f (x h) = f (x) hf'(x) + f''(x) + O(h^{ 3}) .
| (1) |

f (x + h) - f (x - h) = 2hf'(x) + O(h^{ 3}) ,
| (2) |

f'(x) = + O(h^{ 2}) .
| (3) |

h |
f'(x) - /2 single precision |
f'(x) - /2 double precision |

10^{- 1} |
- 1.2 x 10^{- 3} |
- 1.2 x 10^{- 3} |

10^{- 2} |
- 1.1 x 10^{- 5} |
- 1.2 x 10^{- 5} |

10^{- 3} |
1.3 x 10^{- 5} |
- 1.2 x 10^{- 7} |

10^{- 4} |
1.0 x 10^{- 4} |
- 1.2 x 10^{- 9} |

10^{- 5} |
- 7.9 x 10^{- 4} |
- 1.3 x 10^{- 11} |

10^{- 6} |
- 2.2 x 10^{- 2} |
- 4.5 x 10^{- 11} |

10^{- 7} |
1.9 x 10^{- 1} |
- 6.2 x 10^{- 10} |

Notice that the results, at first, get better as

f'(x) = + + O(h^{ 2})
| (4) |

Error + h^{ 2}
| (5) |

The key point to this exercise is that you do not get to turn off your brain when you start the computer.

With this in hand let's calculate the gradient of a scalar function
() . We first assume that it can be written in cartesian
coordinates as (*x*,*y*,*z*) . The gradient at the point
(*x*_{0},*y*_{0},*z*_{0}) is

(x_{0},y_{0},z_{0})
| = | ||

+ | |||

+ | |||

+ |
O(h^{ 2})
| (6) |

We can also use these sorts of formulas to calculate the divergence
and curl of vector fields, again assuming that both the field components
and the coordinates are cartesian,

(x_{0},y_{0},z_{0})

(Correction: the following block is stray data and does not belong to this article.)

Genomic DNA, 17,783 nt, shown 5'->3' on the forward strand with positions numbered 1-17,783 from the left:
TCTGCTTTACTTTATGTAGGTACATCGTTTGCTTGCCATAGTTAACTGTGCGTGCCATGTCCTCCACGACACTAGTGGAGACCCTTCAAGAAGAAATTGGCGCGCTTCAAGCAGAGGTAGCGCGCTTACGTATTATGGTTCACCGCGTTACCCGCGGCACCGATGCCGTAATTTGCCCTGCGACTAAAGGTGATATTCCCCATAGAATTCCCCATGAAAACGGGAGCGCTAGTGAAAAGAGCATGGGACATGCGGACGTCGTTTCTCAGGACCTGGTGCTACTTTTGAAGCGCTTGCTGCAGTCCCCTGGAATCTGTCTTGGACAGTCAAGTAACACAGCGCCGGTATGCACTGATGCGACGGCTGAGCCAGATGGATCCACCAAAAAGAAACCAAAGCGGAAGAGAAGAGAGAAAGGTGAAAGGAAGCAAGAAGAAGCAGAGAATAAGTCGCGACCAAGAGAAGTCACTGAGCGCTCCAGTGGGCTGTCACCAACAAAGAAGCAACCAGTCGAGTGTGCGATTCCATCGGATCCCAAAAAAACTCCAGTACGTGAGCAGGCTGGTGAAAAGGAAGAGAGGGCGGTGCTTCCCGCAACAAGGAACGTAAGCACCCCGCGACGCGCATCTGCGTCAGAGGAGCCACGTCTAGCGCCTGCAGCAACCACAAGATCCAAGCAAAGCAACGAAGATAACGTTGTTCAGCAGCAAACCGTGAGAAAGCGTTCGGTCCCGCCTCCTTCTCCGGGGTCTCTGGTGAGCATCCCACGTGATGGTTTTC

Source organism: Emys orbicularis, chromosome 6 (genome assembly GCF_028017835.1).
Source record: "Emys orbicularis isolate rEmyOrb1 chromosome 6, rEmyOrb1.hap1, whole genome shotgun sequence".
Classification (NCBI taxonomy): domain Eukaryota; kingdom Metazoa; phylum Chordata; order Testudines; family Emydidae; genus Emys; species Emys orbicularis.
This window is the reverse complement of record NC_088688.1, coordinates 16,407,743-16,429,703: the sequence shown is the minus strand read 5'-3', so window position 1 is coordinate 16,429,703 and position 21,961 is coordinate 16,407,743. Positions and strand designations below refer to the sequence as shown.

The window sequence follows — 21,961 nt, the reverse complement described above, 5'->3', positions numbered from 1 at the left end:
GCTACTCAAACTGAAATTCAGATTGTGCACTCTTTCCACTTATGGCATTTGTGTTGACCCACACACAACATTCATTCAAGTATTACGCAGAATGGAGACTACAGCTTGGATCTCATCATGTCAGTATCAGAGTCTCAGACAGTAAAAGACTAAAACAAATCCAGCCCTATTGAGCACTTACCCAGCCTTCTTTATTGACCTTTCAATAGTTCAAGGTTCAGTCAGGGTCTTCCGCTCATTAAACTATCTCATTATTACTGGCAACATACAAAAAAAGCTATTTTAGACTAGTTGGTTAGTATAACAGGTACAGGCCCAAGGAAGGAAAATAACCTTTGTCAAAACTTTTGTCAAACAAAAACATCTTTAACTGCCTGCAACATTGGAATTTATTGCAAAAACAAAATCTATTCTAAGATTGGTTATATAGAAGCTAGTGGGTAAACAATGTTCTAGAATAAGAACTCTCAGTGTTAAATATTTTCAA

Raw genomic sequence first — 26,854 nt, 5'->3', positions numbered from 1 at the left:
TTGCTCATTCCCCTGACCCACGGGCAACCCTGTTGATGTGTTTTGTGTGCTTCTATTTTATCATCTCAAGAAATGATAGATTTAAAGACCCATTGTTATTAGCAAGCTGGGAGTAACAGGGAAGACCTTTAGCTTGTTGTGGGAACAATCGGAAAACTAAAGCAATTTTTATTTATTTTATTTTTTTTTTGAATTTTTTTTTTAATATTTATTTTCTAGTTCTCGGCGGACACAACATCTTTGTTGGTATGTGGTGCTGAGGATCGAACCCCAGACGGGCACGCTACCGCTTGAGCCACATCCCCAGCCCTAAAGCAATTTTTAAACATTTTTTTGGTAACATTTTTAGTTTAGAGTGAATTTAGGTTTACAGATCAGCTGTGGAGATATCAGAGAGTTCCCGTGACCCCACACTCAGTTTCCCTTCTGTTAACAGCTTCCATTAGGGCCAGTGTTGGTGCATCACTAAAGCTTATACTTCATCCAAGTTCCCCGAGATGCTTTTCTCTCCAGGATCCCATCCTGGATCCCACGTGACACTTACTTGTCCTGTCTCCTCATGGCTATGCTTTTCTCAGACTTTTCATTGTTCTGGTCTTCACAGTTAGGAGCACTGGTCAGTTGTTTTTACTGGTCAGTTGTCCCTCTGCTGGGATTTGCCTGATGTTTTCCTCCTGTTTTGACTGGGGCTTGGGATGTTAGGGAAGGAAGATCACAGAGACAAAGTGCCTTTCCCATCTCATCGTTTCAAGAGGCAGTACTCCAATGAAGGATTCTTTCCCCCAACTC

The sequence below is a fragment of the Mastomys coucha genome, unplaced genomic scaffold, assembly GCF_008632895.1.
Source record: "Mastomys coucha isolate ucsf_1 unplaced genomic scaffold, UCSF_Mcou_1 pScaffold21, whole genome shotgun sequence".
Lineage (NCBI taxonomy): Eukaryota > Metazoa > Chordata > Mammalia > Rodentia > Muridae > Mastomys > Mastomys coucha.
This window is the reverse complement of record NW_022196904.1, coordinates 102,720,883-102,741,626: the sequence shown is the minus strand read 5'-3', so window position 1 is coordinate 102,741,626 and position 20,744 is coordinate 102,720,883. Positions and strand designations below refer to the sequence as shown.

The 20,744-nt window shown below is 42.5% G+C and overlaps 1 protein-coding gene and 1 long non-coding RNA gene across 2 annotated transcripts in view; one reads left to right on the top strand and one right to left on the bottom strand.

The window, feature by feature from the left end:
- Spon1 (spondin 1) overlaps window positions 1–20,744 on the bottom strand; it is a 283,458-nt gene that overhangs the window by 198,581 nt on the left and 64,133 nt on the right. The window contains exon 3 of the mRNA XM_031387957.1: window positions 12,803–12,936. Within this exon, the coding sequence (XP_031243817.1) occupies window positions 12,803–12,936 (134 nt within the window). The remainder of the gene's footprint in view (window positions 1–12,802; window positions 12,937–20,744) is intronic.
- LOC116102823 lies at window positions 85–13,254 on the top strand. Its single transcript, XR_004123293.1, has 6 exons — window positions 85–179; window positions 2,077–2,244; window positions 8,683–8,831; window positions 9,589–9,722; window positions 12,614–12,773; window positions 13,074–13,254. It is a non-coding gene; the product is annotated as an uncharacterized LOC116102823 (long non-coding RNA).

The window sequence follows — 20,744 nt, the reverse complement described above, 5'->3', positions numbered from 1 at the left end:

| = | ||

+ | |||

+ | |||

+ |
O(h^{ 2})
| (7) |

(x_{0},y_{0},z_{0})
| = | ||

- |
x
| ||

+ | |||

- |
y
| ||

+ | |||

- |
z
| ||

+ |
O(h^{ 2}) .
| (8) |

Second derivatives can be calculated by applying the first derivative formulas twice, or equivalently by using the central second difference formula. To derive it from the Taylor series, simply add rather than subtract the two Taylor series of Eq. 1,

f (x + h) + f (x - h) = 2f (x) + h^{ 2}f''(x) + O(h^{ 4})
| (9) |

f''(x) = + O(h^{ 2})
| (10) |

Error + h^{ 2}
| (11) |

The Laplacian of a function can now be calculated as

(x_{0},y_{0},z_{0})
| = | ||

+ | |||

+ | |||

+ |
O(h^{ 2}) .
| (12) |

We can also use our first derivative formulas twice.
If we calculate the
Laplacian by taking the divergence of the gradient, both calculated
numerically from our central difference formulas above, we get
the formula of Eq. 12 with *h* replaced by 2*h* .
Calculating the divergence of the curl by substituting Eq. 8
into Eq. 7, shows that the central difference formulas evaluate
to zero identically for this operation.